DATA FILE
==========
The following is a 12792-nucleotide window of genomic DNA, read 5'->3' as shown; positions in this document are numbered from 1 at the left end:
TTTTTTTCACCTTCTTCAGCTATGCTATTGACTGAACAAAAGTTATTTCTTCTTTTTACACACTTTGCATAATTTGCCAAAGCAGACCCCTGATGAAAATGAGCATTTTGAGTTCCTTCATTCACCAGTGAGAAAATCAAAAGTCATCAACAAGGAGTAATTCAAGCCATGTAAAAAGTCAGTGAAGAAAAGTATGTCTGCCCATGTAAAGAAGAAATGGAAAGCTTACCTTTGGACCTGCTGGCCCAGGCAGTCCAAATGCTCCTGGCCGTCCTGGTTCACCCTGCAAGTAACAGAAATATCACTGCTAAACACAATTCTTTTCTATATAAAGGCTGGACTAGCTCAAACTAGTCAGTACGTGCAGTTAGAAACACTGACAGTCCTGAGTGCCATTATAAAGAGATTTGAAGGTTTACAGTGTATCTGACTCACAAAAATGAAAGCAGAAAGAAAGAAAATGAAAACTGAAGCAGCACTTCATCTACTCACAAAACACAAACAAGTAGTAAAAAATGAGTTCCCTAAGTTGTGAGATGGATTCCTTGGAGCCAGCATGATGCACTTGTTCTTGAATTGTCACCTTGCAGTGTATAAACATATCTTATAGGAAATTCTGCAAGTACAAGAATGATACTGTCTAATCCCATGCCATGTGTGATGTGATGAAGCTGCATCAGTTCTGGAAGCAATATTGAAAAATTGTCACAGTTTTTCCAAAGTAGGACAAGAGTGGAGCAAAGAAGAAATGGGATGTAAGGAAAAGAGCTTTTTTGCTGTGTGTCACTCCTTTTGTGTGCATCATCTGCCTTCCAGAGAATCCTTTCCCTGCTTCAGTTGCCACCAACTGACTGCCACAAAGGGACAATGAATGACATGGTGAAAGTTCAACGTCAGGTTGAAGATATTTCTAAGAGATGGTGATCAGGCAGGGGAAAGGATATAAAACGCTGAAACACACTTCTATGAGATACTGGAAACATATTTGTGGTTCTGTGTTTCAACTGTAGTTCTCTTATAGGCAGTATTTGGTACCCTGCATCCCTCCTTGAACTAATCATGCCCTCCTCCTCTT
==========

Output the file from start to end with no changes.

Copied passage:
The following is a 12792-nucleotide window of genomic DNA, read 5'->3' as shown; positions in this document are numbered from 1 at the left end:
TTTTTTTCACCTTCTTCAGCTATGCTATTGACTGAACAAAAGTTATTTCTTCTTTTTACACACTTTGCATAATTTGCCAAAGCAGACCCCTGATGAAAATGAGCATTTTGAGTTCCTTCATTCACCAGTGAGAAAATCAAAAGTCATCAACAAGGAGTAATTCAAGCCATGTAAAAAGTCAGTGAAGAAAAGTATGTCTGCCCATGTAAAGAAGAAATGGAAAGCTTACCTTTGGACCTGCTGGCCCAGGCAGTCCAAATGCTCCTGGCCGTCCTGGTTCACCCTGCAAGTAACAGAAATATCACTGCTAAACACAATTCTTTTCTATATAAAGGCTGGACTAGCTCAAACTAGTCAGTACGTGCAGTTAGAAACACTGACAGTCCTGAGTGCCATTATAAAGAGATTTGAAGGTTTACAGTGTATCTGACTCACAAAAATGAAAGCAGAAAGAAAGAAAATGAAAACTGAAGCAGCACTTCATCTACTCACAAAACACAAACAAGTAGTAAAAAATGAGTTCCCTAAGTTGTGAGATGGATTCCTTGGAGCCAGCATGATGCACTTGTTCTTGAATTGTCACCTTGCAGTGTATAAACATATCTTATAGGAAATTCTGCAAGTACAAGAATGATACTGTCTAATCCCATGCCATGTGTGATGTGATGAAGCTGCATCAGTTCTGGAAGCAATATTGAAAAATTGTCACAGTTTTTCCAAAGTAGGACAAGAGTGGAGCAAAGAAGAAATGGGATGTAAGGAAAAGAGCTTTTTTGCTGTGTGTCACTCCTTTTGTGTGCATCATCTGCCTTCCAGAGAATCCTTTCCCTGCTTCAGTTGCCACCAACTGACTGCCACAAAGGGACAATGAATGACATGGTGAAAGTTCAACGTCAGGTTGAAGATATTTCTAAGAGATGGTGATCAGGCAGGGGAAAGGATATAAAACGCTGAAACACACTTCTATGAGATACTGGAAACATATTTGTGGTTCTGTGTTTCAACTGTAGTTCTCTTATAGGCAGTATTTGGTACCCTGCATCCCTCCTTGAACTAATCATGCCCTCCTCCTCTT